“We were going over strats in the tournament during the game,” Blaze said. “The biggest losses of the weekend were on the maps that us four as a team never played one time together.”

“Yeah you mean Regret Slayer? Our first time,” Botchyhawk admitted. The team laughed in the call and Burton explained.

“Not even in the tournament before that against any teams have we played Regret Slayer, and we went up against Most Wanted in the best-of-seven series,” Burton said. “We play Regret Slayer, and I think they beat us like 50 to 10 kills.”

Although they had little time to discuss strategy, Blaze eloquently described the process of how they prepared for the next game in each and every series.

“When you are looking at your Xbox and you just got done taking a sip of water, and you see the screen change maps, well we started talking about who is going where off the start,” Blaze said. “Then you see the countdown start from 5, 4, 3, 2… Basically, we all just had the same mindset of ‘We are going to go here off the start, this is what you are going to do off the start, and then we are going to meet in the middle, and then we are going to do it again.’ We are going to play really fast, and we are going to make the other team feel really hectic and not really make them feel comfortable.”

This style of smashmouth play is rare in Halo competitive, only seen on top sides like OpTic Gaming and Team EnVyUs, due to the current meta ruleset. Currently with radar on, it promotes teams to sneak around corners, crouch often, and not run out where an enemy can see you.

“It’s insane how this game has changed with radar,” said Burton. “Everyone has this mindset of being so slow, playing so conservative and making sure everything is properly done. It hasn’t been like this since Halo 2.”

But for Burton, he says that there is nowhere to run, so he grabs his gun.

“A lot of people are uncomfortable when they play against people like us who are constantly pushing,” said Burton. “I’m going to be honest, we are not so careful about our deaths, but it works in such a beautiful way because we all do it together. People aren’t used to it.”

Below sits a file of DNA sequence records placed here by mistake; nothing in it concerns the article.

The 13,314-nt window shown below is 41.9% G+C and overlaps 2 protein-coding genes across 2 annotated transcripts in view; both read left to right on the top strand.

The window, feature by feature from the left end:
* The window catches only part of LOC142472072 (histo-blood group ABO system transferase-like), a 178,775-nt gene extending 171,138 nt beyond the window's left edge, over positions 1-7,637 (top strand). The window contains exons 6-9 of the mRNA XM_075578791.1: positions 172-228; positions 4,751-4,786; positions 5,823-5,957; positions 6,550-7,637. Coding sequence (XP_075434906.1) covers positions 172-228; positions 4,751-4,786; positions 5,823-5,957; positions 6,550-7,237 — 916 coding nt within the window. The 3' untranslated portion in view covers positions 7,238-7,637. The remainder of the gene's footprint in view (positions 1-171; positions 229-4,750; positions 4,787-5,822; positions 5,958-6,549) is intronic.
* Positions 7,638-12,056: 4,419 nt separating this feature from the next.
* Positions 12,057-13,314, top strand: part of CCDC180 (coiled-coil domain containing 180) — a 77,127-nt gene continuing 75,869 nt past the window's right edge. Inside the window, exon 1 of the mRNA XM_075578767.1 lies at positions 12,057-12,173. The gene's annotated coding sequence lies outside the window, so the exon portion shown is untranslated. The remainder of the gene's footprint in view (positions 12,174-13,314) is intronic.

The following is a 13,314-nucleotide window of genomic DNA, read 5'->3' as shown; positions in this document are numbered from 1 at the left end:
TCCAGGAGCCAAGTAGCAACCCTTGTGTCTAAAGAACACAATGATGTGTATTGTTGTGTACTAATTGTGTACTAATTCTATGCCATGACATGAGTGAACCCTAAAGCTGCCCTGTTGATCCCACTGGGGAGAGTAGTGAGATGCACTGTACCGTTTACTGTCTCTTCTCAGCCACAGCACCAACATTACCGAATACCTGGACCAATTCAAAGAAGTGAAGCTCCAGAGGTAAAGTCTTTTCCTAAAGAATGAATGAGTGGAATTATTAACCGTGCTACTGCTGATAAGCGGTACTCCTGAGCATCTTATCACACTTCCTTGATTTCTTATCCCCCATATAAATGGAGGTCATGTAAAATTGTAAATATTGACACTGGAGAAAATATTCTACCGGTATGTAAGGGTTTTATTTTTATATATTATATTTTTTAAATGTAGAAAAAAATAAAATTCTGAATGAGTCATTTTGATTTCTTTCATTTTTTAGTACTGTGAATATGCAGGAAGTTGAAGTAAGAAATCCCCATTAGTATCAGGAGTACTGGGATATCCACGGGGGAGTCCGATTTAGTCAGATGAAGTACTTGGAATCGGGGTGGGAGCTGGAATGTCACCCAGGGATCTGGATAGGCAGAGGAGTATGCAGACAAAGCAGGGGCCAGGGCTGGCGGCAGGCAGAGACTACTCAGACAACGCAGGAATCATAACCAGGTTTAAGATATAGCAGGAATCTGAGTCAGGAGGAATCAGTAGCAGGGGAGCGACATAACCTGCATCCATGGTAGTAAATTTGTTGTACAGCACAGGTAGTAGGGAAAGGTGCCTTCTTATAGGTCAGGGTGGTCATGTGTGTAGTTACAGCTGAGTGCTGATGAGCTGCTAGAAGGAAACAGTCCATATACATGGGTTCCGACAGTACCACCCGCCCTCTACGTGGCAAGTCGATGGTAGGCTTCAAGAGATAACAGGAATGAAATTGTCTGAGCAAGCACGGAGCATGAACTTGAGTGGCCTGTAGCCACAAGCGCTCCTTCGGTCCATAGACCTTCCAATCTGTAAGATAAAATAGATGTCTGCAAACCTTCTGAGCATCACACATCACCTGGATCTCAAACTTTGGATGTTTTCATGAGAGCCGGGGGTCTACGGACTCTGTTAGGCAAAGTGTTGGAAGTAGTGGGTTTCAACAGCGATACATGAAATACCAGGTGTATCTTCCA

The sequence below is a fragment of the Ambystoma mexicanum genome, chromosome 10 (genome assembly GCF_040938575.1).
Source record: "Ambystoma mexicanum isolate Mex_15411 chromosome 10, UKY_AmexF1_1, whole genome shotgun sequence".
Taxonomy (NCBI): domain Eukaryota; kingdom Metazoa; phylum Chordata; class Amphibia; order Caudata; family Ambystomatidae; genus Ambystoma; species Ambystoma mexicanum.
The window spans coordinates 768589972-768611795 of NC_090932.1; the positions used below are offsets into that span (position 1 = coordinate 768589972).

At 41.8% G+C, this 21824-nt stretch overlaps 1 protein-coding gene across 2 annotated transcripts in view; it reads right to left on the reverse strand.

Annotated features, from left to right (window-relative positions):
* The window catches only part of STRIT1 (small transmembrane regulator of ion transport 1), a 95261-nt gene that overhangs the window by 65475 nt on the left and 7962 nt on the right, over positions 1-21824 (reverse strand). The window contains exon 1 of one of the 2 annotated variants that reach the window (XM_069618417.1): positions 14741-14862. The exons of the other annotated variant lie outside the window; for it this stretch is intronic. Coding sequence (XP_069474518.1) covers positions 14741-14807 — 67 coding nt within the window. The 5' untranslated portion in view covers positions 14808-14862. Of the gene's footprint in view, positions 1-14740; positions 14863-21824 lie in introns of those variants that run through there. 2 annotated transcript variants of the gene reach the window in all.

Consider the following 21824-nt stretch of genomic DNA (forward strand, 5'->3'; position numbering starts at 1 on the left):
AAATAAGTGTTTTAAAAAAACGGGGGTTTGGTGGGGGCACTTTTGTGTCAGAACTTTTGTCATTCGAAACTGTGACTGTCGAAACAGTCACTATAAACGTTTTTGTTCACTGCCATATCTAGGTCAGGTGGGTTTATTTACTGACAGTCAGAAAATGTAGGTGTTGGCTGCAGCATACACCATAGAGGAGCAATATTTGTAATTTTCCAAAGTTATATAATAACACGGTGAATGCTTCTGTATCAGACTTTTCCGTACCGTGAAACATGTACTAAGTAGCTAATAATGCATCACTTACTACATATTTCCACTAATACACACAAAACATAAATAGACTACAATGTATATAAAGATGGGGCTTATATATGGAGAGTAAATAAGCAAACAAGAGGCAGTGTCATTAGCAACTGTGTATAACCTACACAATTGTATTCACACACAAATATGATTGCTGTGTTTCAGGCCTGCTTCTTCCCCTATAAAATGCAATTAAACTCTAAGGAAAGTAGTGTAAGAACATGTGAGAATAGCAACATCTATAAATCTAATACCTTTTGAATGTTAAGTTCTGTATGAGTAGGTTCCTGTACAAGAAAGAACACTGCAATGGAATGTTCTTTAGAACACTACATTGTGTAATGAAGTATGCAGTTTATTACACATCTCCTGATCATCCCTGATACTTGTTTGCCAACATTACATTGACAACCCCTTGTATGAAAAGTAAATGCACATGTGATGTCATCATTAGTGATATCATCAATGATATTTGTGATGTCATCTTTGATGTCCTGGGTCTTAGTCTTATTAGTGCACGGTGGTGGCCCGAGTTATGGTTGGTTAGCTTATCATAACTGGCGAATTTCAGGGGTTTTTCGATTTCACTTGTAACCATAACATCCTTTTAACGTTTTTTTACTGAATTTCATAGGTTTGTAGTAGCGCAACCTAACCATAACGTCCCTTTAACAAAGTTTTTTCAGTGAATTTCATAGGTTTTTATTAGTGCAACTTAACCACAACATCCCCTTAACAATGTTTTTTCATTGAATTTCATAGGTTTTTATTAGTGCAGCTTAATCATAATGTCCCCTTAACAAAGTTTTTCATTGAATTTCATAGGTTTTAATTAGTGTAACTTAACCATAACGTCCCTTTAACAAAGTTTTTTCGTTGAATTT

“The funny thing is,” Burton continued, “some pro teams are slow and some of them are fast, so it’ll be interesting to see how we match up against pro teams too, and I think we’ll do really well.”

With HCS Las Vegas looming, which leaves open the possibility of this side facing pro teams, the team joked that they better start walking if they want to compete. They currently have no sponsors, and Blaze took a few minutes to calculate how much time he needs to walk to Vegas from Ohio (answer: about 10 days).

But as they proceed to give the open circuit what they need – another formidable contender to challenge the pro sides – they are focused on putting up enough skill to back up any financial help or sponsors they can get. And Musa specifically knows that this team is ready to break out into the pro leagues, given his past on a French Toast Mafia team that made some buzz in the amateur circuit.

“I didn’t think I’d get any teammates who would stack up to that old French Toast Mafia lineup, because we were so dominant,” Musa said. “We played to each other and not just selfish, and that’s what I see with this team.”

“This team is individually better than that (French Toast Mafia) team,” Musa continued. “This team is going to have way better teamwork and team chemistry. This team, that I am on right now, I know for sure that if we go over everything, I’m telling you, we are going to be taking first place (at the relegation tournament) and taking out a pro team.”

“I will put money on it,” Musa finished. “I would put anything on it. I have that much confidence in my team.”

And if you don’t know, now you know they are ready to fight through a tough open circuit and make it into the pro league.

Also, this is a quick public service announcement, sponsored by Burton: He did not goose on LAN at Iron Games Atlanta 2015, that was James “Suddoth 2” Suddoth. The name plates were wrong.

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James Mattone is a journalist for GAMURS and can be contacted by email at [email protected] or on Twitter –@TheJamesMattone.

Preview Image Source: Halo/343 Industries